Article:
Not all losers are lovable. The 2016 World Series featured two teams, both long-time losers, but it was clear from the beginning which team was the good guys, and which team was just in the way. The Cubbies were the lovable losers, with long-suffering fans who deserved to finally, finally get to win. The Cleveland Indians were just in the way, like Stewart Cink in the 2009 British Open (59-year-old Tom Watson was supposed to win) or whoever beat Nancy Kerrigan in the 1992 Olympics.
The Indians, in their minds, were every bit as deserving, their fans every bit as long-suffering, but it didn’t matter. To the world, they might as well have been the Washington Generals, trying to beat the beloved Harlem Globetrotters. They weren’t there to compete with the Cubs. They were there to lose to the Cubs. A win by the Indians would have ruined the narrative.
For most of my lifetime the Boston Red Sox and the Chicago Cubs were the most notorious “losers” in baseball, with championship droughts that lasted for several decades. The Red Sox, unlike the Cubs post-WWII, were often close, but they couldn’t win a game seven to save their life. 1946, 1967, 1975, 1986, and 2003 were reenactments of every western movie template, and the Red Sox were always Black Bart’s gang and never the good guys. They would inevitably get shot dead at the end by a sheriff who rode off with the town hooker, who turned out to be a long-lost relative of the Queen of England.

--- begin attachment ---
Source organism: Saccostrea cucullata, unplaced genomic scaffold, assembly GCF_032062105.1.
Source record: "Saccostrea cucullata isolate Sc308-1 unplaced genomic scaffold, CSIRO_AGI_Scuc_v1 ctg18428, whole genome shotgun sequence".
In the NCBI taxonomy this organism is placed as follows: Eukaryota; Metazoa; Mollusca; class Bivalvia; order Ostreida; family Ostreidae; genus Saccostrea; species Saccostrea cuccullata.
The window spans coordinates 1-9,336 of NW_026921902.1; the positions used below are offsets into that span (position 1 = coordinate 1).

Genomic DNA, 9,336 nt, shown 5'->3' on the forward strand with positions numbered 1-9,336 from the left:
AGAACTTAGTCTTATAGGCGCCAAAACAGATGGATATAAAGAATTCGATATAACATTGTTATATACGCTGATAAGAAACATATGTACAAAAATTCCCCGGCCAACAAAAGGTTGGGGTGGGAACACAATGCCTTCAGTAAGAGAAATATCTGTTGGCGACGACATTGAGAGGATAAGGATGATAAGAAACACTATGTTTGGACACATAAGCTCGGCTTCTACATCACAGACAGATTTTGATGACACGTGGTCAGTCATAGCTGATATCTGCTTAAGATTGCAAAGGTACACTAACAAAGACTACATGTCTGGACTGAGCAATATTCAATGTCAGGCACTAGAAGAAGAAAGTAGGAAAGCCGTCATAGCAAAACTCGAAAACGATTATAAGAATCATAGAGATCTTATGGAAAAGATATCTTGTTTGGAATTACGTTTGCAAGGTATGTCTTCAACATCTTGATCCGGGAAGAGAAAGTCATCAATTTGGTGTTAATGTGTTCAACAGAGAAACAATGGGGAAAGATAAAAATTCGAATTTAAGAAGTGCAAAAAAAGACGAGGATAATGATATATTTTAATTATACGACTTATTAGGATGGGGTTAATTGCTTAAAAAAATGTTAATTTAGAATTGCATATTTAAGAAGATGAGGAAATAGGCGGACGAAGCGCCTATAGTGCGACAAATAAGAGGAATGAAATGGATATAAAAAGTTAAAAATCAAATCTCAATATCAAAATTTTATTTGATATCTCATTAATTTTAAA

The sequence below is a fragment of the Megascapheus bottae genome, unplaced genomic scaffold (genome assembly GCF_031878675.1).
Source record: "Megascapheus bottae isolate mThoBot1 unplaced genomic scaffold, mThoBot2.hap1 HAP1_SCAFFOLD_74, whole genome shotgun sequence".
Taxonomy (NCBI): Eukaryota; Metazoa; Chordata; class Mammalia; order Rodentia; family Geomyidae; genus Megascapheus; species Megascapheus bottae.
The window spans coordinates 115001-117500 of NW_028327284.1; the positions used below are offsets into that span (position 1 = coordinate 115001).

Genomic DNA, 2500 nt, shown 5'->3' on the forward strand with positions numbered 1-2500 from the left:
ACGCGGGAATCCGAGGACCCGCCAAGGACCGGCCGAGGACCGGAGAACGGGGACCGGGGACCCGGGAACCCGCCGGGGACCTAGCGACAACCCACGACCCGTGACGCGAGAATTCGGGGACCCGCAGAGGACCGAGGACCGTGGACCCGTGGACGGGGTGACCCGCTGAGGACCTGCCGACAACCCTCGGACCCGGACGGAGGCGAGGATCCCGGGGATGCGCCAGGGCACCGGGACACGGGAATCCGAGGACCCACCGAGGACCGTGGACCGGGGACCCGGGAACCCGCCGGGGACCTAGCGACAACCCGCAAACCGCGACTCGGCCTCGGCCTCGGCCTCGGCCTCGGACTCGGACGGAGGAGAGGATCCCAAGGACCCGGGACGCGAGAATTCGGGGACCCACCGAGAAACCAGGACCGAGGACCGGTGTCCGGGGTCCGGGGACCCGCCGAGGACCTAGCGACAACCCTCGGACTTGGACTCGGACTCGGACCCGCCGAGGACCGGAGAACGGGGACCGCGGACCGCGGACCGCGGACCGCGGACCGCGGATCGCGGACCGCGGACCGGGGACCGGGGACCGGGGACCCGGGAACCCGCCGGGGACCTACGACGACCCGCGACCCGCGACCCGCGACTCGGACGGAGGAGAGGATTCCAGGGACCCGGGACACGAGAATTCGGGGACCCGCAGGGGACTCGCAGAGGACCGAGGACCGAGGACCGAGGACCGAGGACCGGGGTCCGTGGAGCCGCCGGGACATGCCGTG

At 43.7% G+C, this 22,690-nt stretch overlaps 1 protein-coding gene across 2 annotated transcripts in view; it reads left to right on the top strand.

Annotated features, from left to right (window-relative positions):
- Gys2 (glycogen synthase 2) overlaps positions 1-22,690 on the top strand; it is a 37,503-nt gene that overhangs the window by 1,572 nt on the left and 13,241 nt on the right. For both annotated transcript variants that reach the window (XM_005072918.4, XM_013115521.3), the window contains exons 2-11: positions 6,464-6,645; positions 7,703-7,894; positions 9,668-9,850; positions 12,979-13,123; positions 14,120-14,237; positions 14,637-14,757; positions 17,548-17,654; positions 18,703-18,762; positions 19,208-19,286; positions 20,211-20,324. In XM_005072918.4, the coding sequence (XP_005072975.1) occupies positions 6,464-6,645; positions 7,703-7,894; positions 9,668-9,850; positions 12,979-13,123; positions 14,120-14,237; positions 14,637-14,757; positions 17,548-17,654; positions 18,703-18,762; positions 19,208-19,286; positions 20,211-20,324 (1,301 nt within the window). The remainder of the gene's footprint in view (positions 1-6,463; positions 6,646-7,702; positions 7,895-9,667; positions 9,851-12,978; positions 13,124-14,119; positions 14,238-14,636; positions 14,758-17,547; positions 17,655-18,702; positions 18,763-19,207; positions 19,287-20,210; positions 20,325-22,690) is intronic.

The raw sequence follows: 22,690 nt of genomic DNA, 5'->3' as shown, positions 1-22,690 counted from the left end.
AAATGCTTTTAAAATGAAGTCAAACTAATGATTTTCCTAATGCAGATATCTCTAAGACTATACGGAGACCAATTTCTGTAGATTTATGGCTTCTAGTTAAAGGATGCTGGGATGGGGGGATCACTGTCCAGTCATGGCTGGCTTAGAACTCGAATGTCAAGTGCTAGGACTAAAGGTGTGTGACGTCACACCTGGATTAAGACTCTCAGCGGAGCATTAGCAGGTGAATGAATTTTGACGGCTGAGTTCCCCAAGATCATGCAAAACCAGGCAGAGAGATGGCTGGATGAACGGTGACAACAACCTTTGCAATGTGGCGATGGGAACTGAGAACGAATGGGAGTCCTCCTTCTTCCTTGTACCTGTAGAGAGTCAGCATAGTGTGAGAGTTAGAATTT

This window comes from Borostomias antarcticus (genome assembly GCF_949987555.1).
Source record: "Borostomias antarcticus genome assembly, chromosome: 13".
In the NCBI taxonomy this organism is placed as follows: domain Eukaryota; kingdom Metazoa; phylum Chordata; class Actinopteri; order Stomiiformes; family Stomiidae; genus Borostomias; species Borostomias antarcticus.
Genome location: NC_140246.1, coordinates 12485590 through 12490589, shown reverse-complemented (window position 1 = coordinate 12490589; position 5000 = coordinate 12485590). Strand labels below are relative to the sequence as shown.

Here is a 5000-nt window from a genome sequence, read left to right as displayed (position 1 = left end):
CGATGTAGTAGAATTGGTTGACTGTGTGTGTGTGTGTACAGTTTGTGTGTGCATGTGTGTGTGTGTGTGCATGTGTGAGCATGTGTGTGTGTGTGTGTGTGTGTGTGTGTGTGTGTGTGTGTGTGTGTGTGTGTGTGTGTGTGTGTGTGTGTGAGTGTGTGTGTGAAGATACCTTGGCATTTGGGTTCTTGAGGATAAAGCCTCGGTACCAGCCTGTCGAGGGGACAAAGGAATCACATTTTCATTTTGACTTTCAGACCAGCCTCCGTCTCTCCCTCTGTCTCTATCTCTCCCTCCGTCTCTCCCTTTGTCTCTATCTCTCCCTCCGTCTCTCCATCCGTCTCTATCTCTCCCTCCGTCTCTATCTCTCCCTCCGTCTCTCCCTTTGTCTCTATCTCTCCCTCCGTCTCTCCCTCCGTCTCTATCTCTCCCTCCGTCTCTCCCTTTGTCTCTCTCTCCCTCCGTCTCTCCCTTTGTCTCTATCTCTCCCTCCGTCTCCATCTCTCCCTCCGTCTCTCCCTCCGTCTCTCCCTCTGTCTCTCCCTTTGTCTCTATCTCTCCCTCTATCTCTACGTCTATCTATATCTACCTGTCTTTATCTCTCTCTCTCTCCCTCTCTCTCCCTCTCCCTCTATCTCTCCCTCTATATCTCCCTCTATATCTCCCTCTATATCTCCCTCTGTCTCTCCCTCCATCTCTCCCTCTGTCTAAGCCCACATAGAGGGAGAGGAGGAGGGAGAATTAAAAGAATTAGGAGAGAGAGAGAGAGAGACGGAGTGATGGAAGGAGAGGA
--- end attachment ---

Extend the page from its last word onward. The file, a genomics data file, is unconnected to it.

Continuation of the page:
The Cubs, on the other hand, were more like Lupus. They were the fat kid wandering around in deep, deep, DEEP right field, wearing a football helmet and digging up worms, oblivious to the madding race going on around him. Occasionally the rest of the guys would bring him up to the plate to get a hit, but he would strike out or, if by happenstance the ball hit his bat, he would run down the third base line or back into the dugout.
Red Sox fans were the angst-ridden losers of Shakespearean lore. The Cubs were the bad news bears, but in a never-ending loop of the first half-hour of the movie. Matthau died, Wrigley got lights, Tatum O’Neal traded her glove for a crack pipe, and the Cubbies kept digging up worms. Until, finally, they hired a real general manager who washed the kid’s hair, wiped away the boogers, and showed him the way to first base.
The Cleveland Indians, much like their flesh-and-blood models, spent October fighting against seemingly insurmountable opposition, but ultimately got lost in the shuffle of the sexier national story. I root for both entities to triumph in the end. The world worships Shakespearean tragedy, and they root for the retarded kid to get a hit, but nobody roots for the Washington Generals.
In hindsight, though, a win by the Cubbies was the release of over a hundred years of tension. As sweet as that release was, we are going to miss the tension, the angst. Loveable losers no longer, if the Cubbies meet the Indians next year, who will be the Globe Trotters then? Well, still the Cubbies, but the national sportswriters might learn how to spell Kluber’s name right and be able to tell the difference between Chad Allen and Bryan Shaw.